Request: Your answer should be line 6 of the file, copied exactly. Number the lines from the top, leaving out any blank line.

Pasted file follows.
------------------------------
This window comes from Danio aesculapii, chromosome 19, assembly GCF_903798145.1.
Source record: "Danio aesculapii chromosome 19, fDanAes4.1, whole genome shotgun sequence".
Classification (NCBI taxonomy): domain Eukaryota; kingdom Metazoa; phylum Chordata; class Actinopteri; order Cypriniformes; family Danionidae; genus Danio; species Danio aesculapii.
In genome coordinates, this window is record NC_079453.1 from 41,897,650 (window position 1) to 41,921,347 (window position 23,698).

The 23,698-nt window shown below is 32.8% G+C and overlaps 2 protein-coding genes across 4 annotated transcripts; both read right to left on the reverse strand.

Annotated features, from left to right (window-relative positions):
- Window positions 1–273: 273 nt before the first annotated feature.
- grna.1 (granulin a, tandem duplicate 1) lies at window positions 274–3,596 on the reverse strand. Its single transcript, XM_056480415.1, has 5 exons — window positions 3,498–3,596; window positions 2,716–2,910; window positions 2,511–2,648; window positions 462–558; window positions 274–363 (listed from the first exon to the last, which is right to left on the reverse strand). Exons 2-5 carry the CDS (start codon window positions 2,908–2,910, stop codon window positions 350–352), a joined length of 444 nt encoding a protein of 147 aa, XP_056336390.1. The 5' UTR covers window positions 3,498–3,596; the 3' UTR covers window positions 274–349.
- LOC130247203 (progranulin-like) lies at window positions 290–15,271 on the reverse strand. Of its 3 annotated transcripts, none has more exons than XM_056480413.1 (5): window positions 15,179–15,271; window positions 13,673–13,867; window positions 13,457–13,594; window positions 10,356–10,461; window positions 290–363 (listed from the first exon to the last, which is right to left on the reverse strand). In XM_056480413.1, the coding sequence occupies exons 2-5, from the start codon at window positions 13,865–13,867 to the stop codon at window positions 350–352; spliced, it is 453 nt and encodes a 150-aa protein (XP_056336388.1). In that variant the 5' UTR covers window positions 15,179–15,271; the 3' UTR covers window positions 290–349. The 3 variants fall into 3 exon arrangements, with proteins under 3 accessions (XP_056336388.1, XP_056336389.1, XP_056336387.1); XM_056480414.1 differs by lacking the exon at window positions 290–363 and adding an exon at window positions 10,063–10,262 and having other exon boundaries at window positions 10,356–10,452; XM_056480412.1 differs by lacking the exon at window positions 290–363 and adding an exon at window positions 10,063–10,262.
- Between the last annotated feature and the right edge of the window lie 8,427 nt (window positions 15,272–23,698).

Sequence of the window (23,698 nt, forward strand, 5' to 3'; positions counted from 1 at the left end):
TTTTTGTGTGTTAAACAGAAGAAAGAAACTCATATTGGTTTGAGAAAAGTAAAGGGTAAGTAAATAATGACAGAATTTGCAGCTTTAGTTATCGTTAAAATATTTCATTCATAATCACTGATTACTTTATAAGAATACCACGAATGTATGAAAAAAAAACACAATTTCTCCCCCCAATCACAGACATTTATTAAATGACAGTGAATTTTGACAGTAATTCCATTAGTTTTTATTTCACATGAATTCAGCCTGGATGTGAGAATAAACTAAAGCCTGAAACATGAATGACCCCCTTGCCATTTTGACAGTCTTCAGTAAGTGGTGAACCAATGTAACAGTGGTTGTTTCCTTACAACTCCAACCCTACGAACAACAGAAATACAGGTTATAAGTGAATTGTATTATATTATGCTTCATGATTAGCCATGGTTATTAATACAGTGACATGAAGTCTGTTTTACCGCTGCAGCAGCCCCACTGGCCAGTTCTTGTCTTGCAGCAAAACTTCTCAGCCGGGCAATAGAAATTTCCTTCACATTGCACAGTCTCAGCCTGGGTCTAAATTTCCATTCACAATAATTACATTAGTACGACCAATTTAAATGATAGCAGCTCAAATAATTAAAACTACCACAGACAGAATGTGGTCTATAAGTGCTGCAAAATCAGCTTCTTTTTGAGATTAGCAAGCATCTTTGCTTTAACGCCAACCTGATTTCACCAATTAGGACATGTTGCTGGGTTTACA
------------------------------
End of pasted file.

Annotated features, from left to right (window-relative positions):